Dental care doesn’t have to be expensive
Thursday, February 2, 2016
We all know healthcare doesn’t come cheap, and neither does dental care. However, the exact cost of your dental treatment may be less than you think if you take a more proactive approach to dentistry.
No one likes the ideas of spending money on dental care, especially when they think they have healthy teeth. In fact, ABS research shows one in five Australians (20%) who needed to see a dental professional in 2014-15 didn’t go or delayed going because of the cost. In particular, people aged 25-34 were most likely to delay or not go because of the cost (29%).
Unfortunately, it’s all too common for people to wait until they have a problem or dental emergency to visit the dentist, by which time they are more likely to require the more expensive services.
Many patients present with issues such as gum disease, decay and broken teeth. If they committed to routine maintenance, some of these problems could have been prevented or treated early. But it turns into thousands of dollars’ worth of extractions and root canals – disaster dentistry!
Many oral health issues such as gum disease are easily prevented and controlled, however if left untreated and unrecognised they are hard to reverse. Prevention is the key to dental success and excellent long-term oral health.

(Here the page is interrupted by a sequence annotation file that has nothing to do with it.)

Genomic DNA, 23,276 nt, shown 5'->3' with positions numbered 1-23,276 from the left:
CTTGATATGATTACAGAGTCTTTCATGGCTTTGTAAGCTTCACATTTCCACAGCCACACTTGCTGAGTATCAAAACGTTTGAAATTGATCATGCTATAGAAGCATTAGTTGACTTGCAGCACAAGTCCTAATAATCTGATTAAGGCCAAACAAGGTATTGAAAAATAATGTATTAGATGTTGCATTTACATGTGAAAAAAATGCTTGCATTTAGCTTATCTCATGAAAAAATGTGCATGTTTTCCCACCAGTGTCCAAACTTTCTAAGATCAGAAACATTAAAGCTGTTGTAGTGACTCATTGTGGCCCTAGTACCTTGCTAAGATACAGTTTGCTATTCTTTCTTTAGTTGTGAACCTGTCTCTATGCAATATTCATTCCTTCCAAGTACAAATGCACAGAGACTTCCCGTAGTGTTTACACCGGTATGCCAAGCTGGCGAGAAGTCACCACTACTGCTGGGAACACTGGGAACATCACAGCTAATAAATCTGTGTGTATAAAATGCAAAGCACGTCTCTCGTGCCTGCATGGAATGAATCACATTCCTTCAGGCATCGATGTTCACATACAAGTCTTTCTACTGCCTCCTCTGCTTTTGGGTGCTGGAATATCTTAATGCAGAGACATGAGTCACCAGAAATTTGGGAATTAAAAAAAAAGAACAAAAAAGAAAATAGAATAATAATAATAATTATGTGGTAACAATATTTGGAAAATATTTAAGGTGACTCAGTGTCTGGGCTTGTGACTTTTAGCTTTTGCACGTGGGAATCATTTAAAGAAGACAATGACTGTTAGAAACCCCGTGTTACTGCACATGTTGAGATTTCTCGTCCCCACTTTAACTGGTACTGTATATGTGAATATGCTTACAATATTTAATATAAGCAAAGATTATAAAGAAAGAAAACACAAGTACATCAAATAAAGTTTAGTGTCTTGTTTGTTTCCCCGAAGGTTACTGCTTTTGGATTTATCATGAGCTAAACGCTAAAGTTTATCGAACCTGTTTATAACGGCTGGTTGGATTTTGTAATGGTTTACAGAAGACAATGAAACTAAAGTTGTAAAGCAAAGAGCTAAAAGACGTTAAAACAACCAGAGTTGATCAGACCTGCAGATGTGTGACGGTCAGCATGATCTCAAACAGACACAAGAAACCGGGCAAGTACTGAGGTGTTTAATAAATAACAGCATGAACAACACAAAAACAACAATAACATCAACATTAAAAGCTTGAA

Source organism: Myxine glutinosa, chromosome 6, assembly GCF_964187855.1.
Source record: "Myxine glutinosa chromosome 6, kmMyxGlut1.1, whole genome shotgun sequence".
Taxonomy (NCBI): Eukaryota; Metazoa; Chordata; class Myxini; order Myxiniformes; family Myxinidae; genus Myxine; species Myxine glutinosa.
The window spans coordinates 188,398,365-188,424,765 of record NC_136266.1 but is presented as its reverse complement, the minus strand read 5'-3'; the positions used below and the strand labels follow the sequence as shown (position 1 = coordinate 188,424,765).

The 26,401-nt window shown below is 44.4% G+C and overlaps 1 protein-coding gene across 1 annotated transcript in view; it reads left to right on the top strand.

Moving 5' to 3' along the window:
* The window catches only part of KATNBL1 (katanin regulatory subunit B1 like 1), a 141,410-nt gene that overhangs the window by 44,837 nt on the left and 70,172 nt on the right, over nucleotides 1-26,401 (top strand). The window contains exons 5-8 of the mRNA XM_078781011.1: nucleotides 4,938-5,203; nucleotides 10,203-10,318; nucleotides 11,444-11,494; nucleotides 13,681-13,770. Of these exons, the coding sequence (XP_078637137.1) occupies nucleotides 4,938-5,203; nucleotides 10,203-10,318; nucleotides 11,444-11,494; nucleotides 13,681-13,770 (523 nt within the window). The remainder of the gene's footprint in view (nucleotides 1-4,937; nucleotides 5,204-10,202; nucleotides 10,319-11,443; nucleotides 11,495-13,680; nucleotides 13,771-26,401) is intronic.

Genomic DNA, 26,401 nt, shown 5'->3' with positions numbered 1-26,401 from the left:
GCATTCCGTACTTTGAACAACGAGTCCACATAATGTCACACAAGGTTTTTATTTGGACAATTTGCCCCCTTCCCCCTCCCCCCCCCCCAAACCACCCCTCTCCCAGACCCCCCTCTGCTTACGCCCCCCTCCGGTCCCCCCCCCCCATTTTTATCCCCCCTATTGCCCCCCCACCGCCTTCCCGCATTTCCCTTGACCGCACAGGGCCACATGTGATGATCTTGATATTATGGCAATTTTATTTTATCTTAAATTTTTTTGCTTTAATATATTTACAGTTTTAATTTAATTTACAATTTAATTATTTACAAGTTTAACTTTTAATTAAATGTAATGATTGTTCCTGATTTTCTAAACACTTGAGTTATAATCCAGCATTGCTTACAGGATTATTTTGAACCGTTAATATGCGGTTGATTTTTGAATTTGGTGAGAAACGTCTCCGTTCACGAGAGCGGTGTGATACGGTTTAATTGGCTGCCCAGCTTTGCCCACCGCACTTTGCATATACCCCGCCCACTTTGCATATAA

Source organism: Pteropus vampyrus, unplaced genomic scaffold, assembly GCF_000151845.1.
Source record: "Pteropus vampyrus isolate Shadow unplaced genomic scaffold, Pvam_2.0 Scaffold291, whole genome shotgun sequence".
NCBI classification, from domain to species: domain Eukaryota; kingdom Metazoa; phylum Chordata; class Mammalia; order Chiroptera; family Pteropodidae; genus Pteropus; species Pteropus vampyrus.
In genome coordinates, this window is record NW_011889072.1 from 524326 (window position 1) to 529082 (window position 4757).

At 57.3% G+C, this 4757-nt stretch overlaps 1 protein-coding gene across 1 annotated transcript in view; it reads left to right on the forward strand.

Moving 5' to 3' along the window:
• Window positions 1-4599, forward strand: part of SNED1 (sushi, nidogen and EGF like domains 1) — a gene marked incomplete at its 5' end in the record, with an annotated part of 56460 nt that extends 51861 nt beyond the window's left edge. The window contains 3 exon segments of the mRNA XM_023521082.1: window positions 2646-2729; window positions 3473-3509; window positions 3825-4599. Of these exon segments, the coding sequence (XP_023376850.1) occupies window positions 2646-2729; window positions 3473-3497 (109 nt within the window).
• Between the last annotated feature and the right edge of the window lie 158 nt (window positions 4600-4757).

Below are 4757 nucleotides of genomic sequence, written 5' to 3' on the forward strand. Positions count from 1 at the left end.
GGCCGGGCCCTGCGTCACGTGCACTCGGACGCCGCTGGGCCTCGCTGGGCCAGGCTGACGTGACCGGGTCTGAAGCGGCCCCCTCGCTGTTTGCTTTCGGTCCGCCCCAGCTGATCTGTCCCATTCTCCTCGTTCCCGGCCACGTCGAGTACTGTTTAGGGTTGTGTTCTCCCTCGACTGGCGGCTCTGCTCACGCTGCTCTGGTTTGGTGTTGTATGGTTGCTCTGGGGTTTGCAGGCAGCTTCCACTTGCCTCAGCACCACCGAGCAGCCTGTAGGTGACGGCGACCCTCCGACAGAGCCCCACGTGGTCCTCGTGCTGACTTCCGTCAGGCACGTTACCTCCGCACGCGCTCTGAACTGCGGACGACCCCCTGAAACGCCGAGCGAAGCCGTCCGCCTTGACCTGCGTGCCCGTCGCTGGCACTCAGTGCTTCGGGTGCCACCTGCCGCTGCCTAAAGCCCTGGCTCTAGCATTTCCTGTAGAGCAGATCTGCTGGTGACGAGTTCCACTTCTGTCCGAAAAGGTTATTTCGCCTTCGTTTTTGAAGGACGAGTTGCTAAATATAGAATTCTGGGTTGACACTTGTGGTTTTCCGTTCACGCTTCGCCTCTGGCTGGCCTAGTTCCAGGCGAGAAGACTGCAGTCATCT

It’s easy to bypass regular check-ups, particularly if you don’t think you have any symptoms or problems with your teeth, but this type of thinking can end up costing you far more money in the long term and could even cost you your teeth.
The good news though, is that commitment to proactively looking after your teeth can cost you less than your daily morning cup of coffee.
Australian spend less than $10 a week on dental treatment, with Queenslanders spending the most at $9.15 per week according to the 2009-10 ABS Household Expenditure Survey.
In comparison, Australians spend an average of $161 per week on recreation, including $52 on holidays, $32 on meals in restaurants, $20 on bakery products and $12 on mobile phones.
Spending a little less on Danishes and a little more on dental care per week could save you thousands in the long run.
The most efficient, but often not obvious way to save money on dentistry is to commit to regular check-ups, spend a few dollars a month on good toothbrushes, toothpaste and floss and use these regularly to avoid costly dental treatment later on.
The more you take care of your teeth the less you’ll have to spend fixing them later down the track.
Posted in: Advice, Dental health, General